The word "frontrunner" will not escape Thomas Mulcair's lips — but he is using words like "momentum" when he describes his campaign for the NDP leadership, while pointing to a stack of endorsements.
"I'm never going to use that word," he says of the frontrunner label. "I see that there are spinners employed almost full-time by other camps to use that word," the Montreal MP said during a recent interview in his Parliament Hill office. "I do know that all the information that we're getting is that we're running a good campaign that's being very well-received by the membership."
Mulcair, 57, launched his bid to succeed Jack Layton, who died of cancer this summer, in mid-October and he hopes his five-month campaign peaks with a victory on March 24 at the NDP's convention in Toronto.
The former Liberal provincial politician from Quebec has been called aggressive and impatient but Mulcair shrugs off questions about the impression some might have of him.
"My best answer to any of those questions is the fact that I have more MPs, the people who actually work with me, supporting my candidacy, than all other eight candidates combined," he said. Mulcair now has seven rivals after Nova Scotia MP Robert Chisholm announced Wednesday he is out of the race.
Mulcair has long list of endorsements
Most of the 33 MPs who were named at Mulcair's campaign launch are from the 59-member Quebec contingent of the caucus and Mulcair needs their help to sell party memberships to boost his chances of winning. The NDP has no provincial wing in the province, a "structural disadvantage," Mulcair says he is working hard to overcome.
Quebec is Mulcair's home turf, where he and nine siblings were raised by a French-Canadian mother and an Irish father.
He began his professional life as a lawyer and there are a number of jobs on his resume that Mulcair says have given him experience in public policy, management and leadership.
The political chapter of his career began in 1994 when he was elected to the National Assembly. When the Liberals won government in 2003, Premier Jean Charest named Mulcair environment minister.
Mulcair quit cabinet in 2006 after refusing to sign over provincial park land to developers. He didn’t run in the next provincial election and instead accepted Jack Layton’s invitation to join the federal NDP.
He won the Liberal stronghold of Outremont in a 2007 byelection, winning the NDP's only seat in the province at the time.
Mulcair says experience, elected and otherwise, is the best quality he brings to the leadership race and he also says he has the kind of thick skin that’s needed in politics.
"Quebec City is a tough neighbourhood to learn your politics in, it's very rough and tumble politics so that's prepared me well for the work that I've done after," he said.
'Fought hard' to keep Quebec in Canada
Mulcair says he's used to rolling with the punches but that he was particularly struck by some editorials after he announced his candidacy that he says took shots at him for his defence of the French language and suggested he was a closet sovereigntist.
"For somebody who has spent 30 years fighting to keep Canada together, which is my case, that's galling," Mulcair said.
He didn't watch the sovereignty debates in the 1980s and 1990s on his couch with a remote control, Mulcair says, he "fought hard and passionately to keep Quebec in Canada, but to find a better place" for it within Canada.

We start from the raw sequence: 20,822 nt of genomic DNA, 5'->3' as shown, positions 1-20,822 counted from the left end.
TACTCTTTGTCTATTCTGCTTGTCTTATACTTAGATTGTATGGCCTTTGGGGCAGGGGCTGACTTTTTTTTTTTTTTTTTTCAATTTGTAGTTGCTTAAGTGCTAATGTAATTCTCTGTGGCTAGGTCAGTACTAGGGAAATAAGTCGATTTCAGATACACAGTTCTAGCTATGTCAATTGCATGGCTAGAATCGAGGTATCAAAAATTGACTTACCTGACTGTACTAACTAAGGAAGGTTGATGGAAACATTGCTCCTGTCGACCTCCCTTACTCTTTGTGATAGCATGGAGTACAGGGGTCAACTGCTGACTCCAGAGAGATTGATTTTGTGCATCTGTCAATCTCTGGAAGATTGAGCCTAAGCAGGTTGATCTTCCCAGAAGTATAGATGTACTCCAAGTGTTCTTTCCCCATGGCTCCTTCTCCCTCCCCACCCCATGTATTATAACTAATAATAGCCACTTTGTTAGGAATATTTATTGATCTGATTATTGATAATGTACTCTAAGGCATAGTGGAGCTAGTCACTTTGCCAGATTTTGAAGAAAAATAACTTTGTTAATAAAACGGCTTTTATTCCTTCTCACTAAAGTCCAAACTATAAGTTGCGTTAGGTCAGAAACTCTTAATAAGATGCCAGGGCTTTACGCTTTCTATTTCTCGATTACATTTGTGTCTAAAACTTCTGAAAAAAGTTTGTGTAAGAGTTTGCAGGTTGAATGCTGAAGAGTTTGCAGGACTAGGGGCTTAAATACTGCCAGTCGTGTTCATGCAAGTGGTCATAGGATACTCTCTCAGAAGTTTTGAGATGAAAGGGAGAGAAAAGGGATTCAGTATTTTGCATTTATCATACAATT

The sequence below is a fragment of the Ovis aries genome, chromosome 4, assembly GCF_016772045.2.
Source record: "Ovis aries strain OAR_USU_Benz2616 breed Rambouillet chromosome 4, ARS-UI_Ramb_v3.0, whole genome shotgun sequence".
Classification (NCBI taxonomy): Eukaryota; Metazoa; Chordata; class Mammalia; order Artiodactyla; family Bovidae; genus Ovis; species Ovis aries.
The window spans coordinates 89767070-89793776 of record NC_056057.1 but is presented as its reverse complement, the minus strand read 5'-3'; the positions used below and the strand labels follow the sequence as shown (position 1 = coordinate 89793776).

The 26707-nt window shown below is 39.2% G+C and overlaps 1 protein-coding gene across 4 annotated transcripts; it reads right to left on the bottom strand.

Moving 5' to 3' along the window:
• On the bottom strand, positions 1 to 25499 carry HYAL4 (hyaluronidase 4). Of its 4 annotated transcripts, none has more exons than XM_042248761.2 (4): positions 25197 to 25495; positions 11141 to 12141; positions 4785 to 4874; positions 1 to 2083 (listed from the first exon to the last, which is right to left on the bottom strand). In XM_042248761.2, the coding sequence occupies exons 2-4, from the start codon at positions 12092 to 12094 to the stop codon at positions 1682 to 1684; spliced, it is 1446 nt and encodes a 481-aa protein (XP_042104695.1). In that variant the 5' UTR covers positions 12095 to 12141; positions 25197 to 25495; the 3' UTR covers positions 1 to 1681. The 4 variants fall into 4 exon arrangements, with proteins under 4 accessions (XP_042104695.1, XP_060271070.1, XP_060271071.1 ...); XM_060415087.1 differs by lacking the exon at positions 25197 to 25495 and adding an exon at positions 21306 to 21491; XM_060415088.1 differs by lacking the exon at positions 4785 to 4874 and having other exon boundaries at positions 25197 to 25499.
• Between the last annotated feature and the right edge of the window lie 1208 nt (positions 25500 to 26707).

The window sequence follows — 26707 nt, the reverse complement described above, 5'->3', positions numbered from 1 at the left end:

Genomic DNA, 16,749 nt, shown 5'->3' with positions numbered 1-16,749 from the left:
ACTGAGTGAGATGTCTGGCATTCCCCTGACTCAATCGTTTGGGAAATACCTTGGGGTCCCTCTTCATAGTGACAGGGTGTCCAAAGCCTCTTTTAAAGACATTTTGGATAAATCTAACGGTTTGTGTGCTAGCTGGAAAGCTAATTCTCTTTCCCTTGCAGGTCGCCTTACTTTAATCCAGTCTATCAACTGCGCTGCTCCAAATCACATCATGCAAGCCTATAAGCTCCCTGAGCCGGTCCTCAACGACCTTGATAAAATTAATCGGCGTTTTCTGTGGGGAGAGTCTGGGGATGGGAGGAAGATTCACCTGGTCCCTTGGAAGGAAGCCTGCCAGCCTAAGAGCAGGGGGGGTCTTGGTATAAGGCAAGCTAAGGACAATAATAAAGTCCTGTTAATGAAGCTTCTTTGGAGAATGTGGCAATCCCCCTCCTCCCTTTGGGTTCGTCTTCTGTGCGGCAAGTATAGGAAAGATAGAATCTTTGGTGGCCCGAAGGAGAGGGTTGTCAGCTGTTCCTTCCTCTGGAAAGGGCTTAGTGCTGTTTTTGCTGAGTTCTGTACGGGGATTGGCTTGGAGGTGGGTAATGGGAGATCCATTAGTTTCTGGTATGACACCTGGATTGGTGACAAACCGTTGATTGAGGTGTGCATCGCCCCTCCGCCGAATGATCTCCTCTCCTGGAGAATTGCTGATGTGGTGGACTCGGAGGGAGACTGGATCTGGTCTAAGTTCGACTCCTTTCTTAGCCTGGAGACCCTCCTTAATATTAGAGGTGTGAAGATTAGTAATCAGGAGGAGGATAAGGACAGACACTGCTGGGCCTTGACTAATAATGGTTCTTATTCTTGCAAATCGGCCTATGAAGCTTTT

The Bloc Quebecois was wiped off the map in May, but no one should be fooled into thinking the sovereignty movement is dead, according to Mulcair.
"No, that's the biggest mistake you can make in Canadian politics," according to Mulcair. People thought it was a thing of the past following the 1980 referendum but then in 1995 the country almost broke apart, Mulcair said.
The NDP set its sights on Quebec and the strategy used there, which clearly paid off, needs to be broadened in order for the NDP to claim victory in the next election, Mulcair said.
Moving from the opposition to government benches will involve reaching out more to cultural communities, First Nations, and young voters, says Mulcair, and it will mean convincing Canadians that the NDP can manage the economy. Helpful in that effort would be securing some high-profile recruits from the financial and other sectors, Mulcair said.
If he were elected prime minister Mulcair said one of the first policy moves he would make would be a plan to reduce greenhouse gas emissions that would include a cap-and-trade system.
Mulcair says he is known as an environmentalist in Quebec and that the legislation he introduced there as a minister was the most forward-looking in North America at the time and probably still is to this day.
Mulcair said he would also resurrect a long gun registry, one that corrects the flaws he says exist in the current system that is being dismantled by the Conservatives.
"For the purposes of public protection you would need a form of registration of firearms, yes," he said.
Mulcair, whose son is a police officer, said he would make registration violations hybrid offences so that police could choose between charging someone with an indictable or a less serious summary offence depending on the circumstances.
First things first though, Mulcair needs to win the leadership before he'll get a shot at taking on Prime Minister Stephen Harper in the next election and governing the country if the NDP wins.
"We’re going to work our butts off to sell memberships," says Mulcair, who describes himself as hard-working, loyal and "very determined."
What he loves about politics is turning ideas into concrete action and he says he's running for leader because he wants to take the NDP's ideas "and to make them real."
He says he and Layton dedicated the last five years to building the NDP's support in Quebec and it paid off in May.
"I did it because I believe that the NDP's vision for a fairer society is the best one for the future of Canada," he said.